Japanese cinema is among the richest in the world. A list of the best Japanese movies could stand alongside of a list of the greatest films from any country. Over the years, Japan has produced a handful of filmmakers who stand among the greatest directors of all time.
Americans might only be familiar with period pieces about the era of the samurai and the whimsical animated films that have captured the popular imagination in the US. While these are wonderful genres that have produced some of the best in Japanese film, you will find that Japan has just as many varied genres as American cinema. Some of the best Japanese movies are quiet independent films, brutal horror flicks, and earnest, thoughtful melodramas.
A warning: as you start to sample some of the best Japanese movies, you might quickly find yourself overwhelmed by the depth and beauty of the filmmaking coming from the island nation. Some of the filmmakers on this list could populate a top 10 list all on their own. Let’s take a brief dive into Japanese cinema with the understanding that these are just a small sample of the best Japanese movies ever made.
Director: Akira Kurosawa
While there is plenty of debate over what are the best Japanese movies, there is one name that always appears at the top of any list: Akira Kurosawa.
Kurosawa is one of the most influential filmmakers of all time. His film, The Seven Samurai, was turned into an American Western called The Magnificent Seven. Kurosawa’s Yojimbo and Sanjuro were translated to American audiences as the Clint Eastwood classics, A Fistful of Dollars, and, For A Few Dollars More. Star Wars is said to be largely based on his film, The Hidden Fortress. The unreliable narration of Rashomon changed cinema all over the world: any film that employs multiple narrators owes the film a debt. You could make the argument that any of these films is Kurosawa’s masterpiece, but we will choose one of his later works: Ran.
A loose adaptation of Shakespeare’s King Lear, Ran tells the story of a king accepting the twilight of his reign, and the fact that he may die with his kingdom in turmoil. The themes of mortality and the ultimate insignificance of material wealth and status resonated in Shakespeare’s time, meant something to Kurosawa in the ’80s, and are still relevant today.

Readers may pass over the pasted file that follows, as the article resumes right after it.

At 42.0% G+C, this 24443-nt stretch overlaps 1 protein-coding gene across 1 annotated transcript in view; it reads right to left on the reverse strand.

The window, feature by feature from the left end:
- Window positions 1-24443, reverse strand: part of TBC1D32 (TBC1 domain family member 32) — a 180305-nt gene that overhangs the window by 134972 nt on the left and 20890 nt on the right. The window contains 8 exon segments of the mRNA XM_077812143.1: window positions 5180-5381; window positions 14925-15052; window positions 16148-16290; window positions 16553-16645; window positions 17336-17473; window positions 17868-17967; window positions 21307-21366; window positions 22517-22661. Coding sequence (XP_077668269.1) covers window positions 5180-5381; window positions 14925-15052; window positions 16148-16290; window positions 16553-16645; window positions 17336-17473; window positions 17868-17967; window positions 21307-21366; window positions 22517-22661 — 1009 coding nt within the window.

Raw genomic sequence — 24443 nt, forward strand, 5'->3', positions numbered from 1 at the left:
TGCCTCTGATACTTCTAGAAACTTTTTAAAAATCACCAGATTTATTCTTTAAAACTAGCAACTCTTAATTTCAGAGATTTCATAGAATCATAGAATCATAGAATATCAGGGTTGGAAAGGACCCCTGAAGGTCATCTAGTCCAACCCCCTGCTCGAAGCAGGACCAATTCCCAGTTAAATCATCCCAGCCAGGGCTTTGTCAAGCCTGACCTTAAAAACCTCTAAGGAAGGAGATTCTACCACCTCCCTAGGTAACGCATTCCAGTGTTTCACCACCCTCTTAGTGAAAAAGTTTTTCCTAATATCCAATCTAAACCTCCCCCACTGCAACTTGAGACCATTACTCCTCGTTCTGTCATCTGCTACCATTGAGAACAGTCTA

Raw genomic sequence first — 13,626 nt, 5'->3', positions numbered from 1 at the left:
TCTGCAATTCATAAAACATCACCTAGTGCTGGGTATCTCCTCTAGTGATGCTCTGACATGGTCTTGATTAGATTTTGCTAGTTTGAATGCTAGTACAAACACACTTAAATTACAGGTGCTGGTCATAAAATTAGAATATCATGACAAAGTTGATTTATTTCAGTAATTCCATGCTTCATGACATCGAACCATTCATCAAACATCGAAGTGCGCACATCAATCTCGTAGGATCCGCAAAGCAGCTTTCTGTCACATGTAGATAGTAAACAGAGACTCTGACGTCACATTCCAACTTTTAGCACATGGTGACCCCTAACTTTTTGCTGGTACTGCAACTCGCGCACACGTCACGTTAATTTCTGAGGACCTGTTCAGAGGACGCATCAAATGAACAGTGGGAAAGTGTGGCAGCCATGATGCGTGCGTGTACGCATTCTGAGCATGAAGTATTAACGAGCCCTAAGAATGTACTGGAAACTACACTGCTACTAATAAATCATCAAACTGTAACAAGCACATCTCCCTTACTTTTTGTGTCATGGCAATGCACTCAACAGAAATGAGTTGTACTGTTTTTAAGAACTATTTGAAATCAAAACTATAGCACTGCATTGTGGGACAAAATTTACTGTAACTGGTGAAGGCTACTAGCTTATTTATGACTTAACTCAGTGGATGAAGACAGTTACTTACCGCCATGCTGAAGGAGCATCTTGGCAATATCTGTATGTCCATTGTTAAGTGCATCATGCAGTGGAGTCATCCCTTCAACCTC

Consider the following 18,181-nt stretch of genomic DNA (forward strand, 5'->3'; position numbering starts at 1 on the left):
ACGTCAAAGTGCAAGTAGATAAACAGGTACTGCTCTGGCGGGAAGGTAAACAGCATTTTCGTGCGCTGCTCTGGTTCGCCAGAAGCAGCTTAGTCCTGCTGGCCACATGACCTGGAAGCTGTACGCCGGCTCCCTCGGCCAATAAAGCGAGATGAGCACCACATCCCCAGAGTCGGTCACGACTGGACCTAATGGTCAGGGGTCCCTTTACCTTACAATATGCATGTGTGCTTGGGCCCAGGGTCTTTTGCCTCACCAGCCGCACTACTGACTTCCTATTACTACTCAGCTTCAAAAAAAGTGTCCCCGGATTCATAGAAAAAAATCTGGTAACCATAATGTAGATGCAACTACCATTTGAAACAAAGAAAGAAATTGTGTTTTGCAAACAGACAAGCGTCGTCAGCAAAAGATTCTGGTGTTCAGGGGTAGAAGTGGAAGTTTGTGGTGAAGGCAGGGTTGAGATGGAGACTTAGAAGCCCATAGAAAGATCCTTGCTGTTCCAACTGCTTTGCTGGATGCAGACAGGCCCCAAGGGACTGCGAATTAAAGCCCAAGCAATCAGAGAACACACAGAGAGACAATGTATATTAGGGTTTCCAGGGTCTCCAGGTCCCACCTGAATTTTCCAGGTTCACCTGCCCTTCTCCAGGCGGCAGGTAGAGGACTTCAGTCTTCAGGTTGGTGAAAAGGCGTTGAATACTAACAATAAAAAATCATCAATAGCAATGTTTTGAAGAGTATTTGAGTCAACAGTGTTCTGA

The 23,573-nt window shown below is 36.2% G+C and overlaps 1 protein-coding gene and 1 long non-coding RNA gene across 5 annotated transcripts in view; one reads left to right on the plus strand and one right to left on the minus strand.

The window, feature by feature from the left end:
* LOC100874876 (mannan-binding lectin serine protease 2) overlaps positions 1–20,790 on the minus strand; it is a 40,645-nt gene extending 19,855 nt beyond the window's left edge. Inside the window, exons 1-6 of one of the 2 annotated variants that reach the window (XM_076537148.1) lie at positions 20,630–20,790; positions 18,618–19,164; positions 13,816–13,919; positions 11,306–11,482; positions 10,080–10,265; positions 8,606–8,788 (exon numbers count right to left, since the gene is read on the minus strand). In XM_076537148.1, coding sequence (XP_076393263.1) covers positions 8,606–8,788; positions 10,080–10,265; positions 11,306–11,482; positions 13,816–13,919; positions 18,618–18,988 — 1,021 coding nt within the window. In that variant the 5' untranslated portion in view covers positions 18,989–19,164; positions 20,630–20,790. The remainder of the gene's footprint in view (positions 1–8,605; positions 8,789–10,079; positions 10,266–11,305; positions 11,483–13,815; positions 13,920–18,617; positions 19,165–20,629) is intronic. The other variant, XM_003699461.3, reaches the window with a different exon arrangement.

While some adaptations and period pieces can feel antiquated, Ran feels intensely modern despite its medieval setting. Roger Ebert wrote in his review of the film:
“Ran is set in medieval times, but it is a 20th century film, in which an old man can arrive at the end of his life having won all his battles, and foolishly think he still has the power to settle things for a new generation. But life hurries ahead without any respect for historical continuity; his children have their own lusts and furies. His will is irrelevant, and they will divide his spoils like dogs tearing at a carcass.”
Ebert also notes that Ran was a comeback film of sorts for Kurosawa. At 75 years old, the filmmaker was 20 years past the end of his prime, and what once was a steady stream of output slowed to a trickle as financing became rare and audiences began to leave him behind. It took years just to get the film financed. What makes the film among Kurosawa’s greatest, and as such, among the greatest of all time, is how clearly we can see the director’s own struggles in the story he chooses to tell.
To pick the greatest Kurosawa film is an exercise in subjectivity. His feudal period dramas are brilliant and every one of them offers a unique exploration of a timeless theme. Throne of Blood is about revenge. Rashomon is about truth. Seven Samurai is about duty. Ran is about mortality. Your favorite of his films will likely depend on your personal point of view, but it is objectively true that the work of Kurosawa comprises one of the greatest filmographies a filmmaker has ever given to the world.
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